A woman who climbed up a construction crane in downtown Toronto and was later brought safely to the ground following a high-stakes rescue operation Wednesday morning has been arrested for mischief.
Fire officials said crews responded to a 911 call around 4 a.m. after someone spotted the woman on the crane near Wellesley Street and Church Street.
Images from the scene showed a woman believed to be in her mid-20s sitting atop of the crane’s hook block approximately 12 storeys up for several hours.
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A firefighter specializing in high-climb rescues was sent in to climb the crane boom and rappel down to the woman.
The rescuer, identified as acting Capt. Rob Wonfor, was able to reach the woman around 8 a.m. and a safety harness was placed on her before both of them could come down.
“We didn’t talk that much. We just stayed focused on the rescue so I just wanted to make sure she was safe,” Wonfor told reporters on Wednesday. “She talked to me to make sure I was safe. That’s all we really said to each other, ‘Let’s get out of this together and get the job done.'”
Toronto Fire Chief Matthew Pegg said Wonfor displayed incredible strength and stamina for spending nearly three hours in the air.
“So he was up that crane, on various stages of the crane, being suspended on rope for about two and half hours from the time he started his climb to the time he was lowered to the ground,” Toronto Fire Chief Matthew Pegg said.
Fire officials said the decision was made not to move the crane and to have both the firefighter and the woman rappel down together.
“In conversation between the crane operator and the rescuer at the tip, there was some concerns around a series of moving parts and there would have been a lot of moving cables, pulleys and so forth,” Pegg said.
Both reached the ground just after 8:30 a.m., when the woman was then placed in handcuffs by police and arrested for mischief.
Police have identified the woman involved in the incident as 23-year-old Marisa Lazo. She was charged with six counts of public mischief interfering with property and is scheduled to appear in a Toronto court Thursday.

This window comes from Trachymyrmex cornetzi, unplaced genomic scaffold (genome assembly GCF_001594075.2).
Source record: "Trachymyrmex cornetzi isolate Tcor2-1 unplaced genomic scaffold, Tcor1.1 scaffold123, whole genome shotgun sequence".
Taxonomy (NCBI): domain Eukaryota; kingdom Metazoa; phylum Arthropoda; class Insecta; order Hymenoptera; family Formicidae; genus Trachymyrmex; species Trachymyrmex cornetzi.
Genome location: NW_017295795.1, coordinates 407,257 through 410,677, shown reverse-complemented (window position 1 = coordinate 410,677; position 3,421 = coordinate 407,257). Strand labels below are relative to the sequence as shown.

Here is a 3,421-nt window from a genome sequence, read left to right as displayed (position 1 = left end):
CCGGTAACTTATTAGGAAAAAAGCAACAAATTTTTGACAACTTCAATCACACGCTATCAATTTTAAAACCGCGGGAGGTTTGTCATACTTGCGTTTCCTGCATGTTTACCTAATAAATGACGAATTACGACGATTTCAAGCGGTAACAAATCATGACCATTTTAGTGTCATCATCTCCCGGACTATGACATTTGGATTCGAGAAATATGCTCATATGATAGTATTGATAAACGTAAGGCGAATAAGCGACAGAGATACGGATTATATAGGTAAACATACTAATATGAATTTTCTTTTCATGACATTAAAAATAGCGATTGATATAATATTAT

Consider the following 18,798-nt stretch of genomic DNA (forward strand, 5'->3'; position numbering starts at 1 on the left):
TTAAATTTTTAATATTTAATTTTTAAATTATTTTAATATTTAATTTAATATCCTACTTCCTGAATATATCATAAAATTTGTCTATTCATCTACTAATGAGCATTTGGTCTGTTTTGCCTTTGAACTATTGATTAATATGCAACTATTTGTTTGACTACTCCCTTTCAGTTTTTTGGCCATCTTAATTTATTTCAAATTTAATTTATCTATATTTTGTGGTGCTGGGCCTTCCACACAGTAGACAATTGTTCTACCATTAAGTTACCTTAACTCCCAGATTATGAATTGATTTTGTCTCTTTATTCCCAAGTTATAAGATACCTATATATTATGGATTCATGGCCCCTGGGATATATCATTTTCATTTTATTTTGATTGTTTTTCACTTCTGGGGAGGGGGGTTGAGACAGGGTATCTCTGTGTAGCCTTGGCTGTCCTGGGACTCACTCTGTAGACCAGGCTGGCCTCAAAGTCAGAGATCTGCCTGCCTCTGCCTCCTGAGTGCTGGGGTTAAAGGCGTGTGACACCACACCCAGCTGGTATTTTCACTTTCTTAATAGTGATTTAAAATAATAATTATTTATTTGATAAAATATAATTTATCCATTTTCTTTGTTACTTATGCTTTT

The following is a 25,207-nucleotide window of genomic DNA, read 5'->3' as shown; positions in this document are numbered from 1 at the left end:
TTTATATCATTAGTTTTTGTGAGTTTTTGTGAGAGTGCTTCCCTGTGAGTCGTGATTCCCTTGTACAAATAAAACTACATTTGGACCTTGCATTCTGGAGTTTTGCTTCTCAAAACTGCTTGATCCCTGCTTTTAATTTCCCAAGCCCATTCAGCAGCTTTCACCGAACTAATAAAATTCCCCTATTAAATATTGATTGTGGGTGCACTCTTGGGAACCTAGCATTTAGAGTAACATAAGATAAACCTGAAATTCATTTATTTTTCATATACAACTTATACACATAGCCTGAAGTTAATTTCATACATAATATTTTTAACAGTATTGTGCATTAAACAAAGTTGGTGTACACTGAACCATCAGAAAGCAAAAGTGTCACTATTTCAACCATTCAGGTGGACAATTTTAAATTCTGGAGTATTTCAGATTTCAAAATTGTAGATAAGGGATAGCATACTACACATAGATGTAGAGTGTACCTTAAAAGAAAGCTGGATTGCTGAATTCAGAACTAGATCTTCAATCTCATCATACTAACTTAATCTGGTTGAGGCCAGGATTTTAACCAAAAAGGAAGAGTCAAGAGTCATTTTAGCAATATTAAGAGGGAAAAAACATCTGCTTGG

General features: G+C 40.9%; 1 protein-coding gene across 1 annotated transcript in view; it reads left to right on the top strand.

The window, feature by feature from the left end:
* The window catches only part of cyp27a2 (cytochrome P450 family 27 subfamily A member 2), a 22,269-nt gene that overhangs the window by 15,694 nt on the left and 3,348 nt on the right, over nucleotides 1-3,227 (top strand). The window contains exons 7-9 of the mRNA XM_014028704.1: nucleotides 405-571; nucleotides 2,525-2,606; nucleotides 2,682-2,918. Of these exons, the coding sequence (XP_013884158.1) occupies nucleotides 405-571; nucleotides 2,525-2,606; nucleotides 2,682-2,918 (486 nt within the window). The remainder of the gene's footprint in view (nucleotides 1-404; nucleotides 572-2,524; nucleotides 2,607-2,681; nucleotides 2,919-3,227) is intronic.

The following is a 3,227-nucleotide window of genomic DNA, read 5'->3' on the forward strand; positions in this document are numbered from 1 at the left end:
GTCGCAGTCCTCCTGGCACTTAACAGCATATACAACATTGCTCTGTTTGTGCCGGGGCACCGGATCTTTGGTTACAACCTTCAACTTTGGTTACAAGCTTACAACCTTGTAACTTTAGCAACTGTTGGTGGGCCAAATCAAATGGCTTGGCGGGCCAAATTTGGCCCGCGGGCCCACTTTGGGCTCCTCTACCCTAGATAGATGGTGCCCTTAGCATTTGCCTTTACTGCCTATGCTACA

Lazo was taken to hospital as a precaution, and police did not provide details on how or why she is alleged to have climbed the crane.
Pegg said the rescue operation was very technical and involved a lot of collaboration from several crews.
“For every technical rescuer you see, there’s a whole cadre of rescuers behind the scenes running ropes and doing communications,” Pegg said.
“It’s an outstanding success. In fact, the little scrum we had with our firefighters as one of the senior captains walked away, he looked at me and said, ‘There isn’t a textbook on that, but we just wrote it,’ and I couldn’t agree more.”
The platoon chief said the rescue operation was risky due to the height and nature of the climb.
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“It’s very taxing and physical. Every time he goes up he has to hook on for safety,” Toronto Fire Platoon Chief Kevin Shaw said during the rescue operation.
A construction worker at a nearby job site told Global News it is incredibly difficult to end up on the crane’s hook.
“It’s challenging because you have to face the height factor,” Jimmy Roche said. “It’s easy to get up there. There’s ladders but to shimmy down the rope, it’s very challenging. Like, wow. I’m shocked. Just the fact she came down it, it’s surprising.”
Wonfor, who’s been a firefighter for 22 years, said he’s amazed how Lazo made the climb with seemingly no training.
“She has to tell me how she did it because she’s got to be our new training officer for high angle. It’s impressive,” Wonfor said. “It’s hard enough for me to go up with ropes and harnesses. She free-climbed that. It’s incredible.”